Sunday, April 10, 2016

First Appearance: Ysanne Isard

The Poe Dameron comic is shaping up to be Marvel's version of Dark Horse's Star Wars: X-Wing Rogue Squadron.  It will center on the Resistance's top pilot Poe Dameron and his Black Squadron and is set in the year before the events of The Force Awakens.  A main villain will be introduced for Poe Dameron, "An intelligence officer in the First Order with some ties to the old Empire" according to series writer Charles Soule.  Soule likens this new villain to "an evil Lando."  Interestingly, the occupation of this new villain mirrors the occupation of the main villain for Wedge Antille's Rogue Squadron from the Expanded Universe.

The first comic appearance of the Rogue Squadron's main villain occurrs in Star Wars: X-Wing Rogue Squadron #21.  Ysanne Isard is the Director of Imperial Intelligence and the real power behind Sate Pestage, Emperor Palpatine's right hand man and successor after the Battle of Endor.  She is politically cunning and ruthless; she replaced her father, Armand Isard, as Director when she accused him of treason to the Empire for which he was executed.  Eventually, she engineers Pestage's downfall and for a while, assumes control of the remnants of the Empire herself.

Star Wars: X-Wing Rogue Squadron #21a - Dark Horse Comics, U.S. (August 1997)
1st appearance of Ysanne Isard
Interestingly, despite appearing in 14 Dark Horse comics and her important role as leader of the Empire after she betrays Pestage, Ysanne Isard is not featured on any comic covers.  The cover to Star Wars: X-Wing Rogue Squadron #21 shows Baron Soontir Fel, who also makes his first appearance in this issue.  Soontir Fel is the Empire's top TIE pilot and another fan favorite character.

Wednesday, April 6, 2016

Modern Antarctic Press: Steam Wars: First Empire #1 and 2

These next two Steam Wars issues continue to use imagery that is inspired by Star Wars.

Steam Wars: First Empire #1a - Antarctic Press, U.S. (September 2015)
Steam Wars: First Empire #2a - Antarctic Press, U.S. (December 2015)
Steam Wars: First Empire #1 shows characters that I cannot relate back to specific Star Wars characters, but it is easy enough to see the inspiration.  The female looks like a darksider, holding a red sword, aglow like a lightsaber.  The soldiers behind the female have helmets that look like a cross between Mandalorian and Darth Vader's helmet.  Steam Wars: First Empire #2 is more easily recognized for it's Star Wars root.  It shows a steampunk version of an AT-AT bearing down on an individual brandishing a sword and dressed in desert garb.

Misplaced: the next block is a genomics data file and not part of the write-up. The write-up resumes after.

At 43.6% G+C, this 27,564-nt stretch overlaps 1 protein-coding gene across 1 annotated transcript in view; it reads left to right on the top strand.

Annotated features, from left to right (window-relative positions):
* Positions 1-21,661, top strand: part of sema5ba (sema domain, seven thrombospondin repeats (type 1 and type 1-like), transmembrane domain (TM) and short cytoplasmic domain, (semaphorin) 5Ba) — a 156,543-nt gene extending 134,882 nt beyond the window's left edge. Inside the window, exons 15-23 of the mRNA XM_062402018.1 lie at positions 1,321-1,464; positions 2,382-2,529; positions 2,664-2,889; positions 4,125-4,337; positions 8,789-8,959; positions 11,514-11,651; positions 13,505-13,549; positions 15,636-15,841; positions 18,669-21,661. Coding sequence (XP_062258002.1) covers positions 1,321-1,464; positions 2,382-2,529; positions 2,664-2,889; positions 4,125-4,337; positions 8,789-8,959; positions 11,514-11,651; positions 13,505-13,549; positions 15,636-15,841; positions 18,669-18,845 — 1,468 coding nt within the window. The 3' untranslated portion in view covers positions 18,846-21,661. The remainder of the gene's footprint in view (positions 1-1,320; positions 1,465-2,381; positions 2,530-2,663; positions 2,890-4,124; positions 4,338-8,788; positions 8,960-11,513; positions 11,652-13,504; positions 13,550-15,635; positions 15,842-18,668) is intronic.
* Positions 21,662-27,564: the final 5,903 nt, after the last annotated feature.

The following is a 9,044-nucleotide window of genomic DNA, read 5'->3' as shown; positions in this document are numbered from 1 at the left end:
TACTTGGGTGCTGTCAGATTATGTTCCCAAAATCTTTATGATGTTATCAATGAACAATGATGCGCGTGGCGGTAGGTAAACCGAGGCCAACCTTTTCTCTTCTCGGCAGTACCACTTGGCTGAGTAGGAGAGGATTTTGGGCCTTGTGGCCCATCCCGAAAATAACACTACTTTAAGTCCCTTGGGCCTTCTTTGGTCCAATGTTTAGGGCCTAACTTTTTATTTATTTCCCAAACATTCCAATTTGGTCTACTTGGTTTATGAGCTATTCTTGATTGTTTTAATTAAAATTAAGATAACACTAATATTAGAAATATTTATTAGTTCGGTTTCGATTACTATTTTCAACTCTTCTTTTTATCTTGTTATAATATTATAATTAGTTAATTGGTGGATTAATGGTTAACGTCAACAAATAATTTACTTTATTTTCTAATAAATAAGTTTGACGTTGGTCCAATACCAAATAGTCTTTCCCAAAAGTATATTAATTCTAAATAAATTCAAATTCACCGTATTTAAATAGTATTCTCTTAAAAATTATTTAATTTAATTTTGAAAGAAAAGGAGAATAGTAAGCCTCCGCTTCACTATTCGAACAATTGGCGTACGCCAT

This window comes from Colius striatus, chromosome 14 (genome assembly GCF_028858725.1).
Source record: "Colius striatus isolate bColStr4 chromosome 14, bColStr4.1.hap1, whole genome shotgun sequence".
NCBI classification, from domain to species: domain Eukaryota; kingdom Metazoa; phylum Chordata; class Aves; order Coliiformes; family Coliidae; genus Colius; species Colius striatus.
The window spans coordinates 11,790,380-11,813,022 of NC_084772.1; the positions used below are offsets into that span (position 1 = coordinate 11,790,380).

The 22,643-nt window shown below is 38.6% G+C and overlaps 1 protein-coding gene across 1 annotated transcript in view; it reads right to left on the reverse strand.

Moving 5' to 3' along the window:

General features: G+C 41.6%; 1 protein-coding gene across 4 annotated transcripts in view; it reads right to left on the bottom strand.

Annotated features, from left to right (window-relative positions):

Monday, April 4, 2016

Retro Foreign: Star Wars: la Guerra de las Galaxias Collection (Ediciones Surco)

Here is a collection of Star Wars: la Guerra de las Galaxias comics published by Ediciones Surco.  Like other foreign collections, this contains the bundling of the first 5 printed issues of this title including covers with a new outer cover.  The outer cover art used is the same cover on the 2nd issue of this series.

Star Wars: la Guerra de las Galaxias Collection - Ediciones Surco, Spain (1983)
collection Star Wars: la Guerra de las Galaxias #1 - 5
Being magazine-sized, it is harder to find nice condition copies of these comics.  With the bundled collection, all of the issues are in very nice condition.  The only drawback is they are all glued inside the outer cover.

Saturday, April 2, 2016

Retro Dark Horse: Star Wars: X-Wing Rogue Squadron #1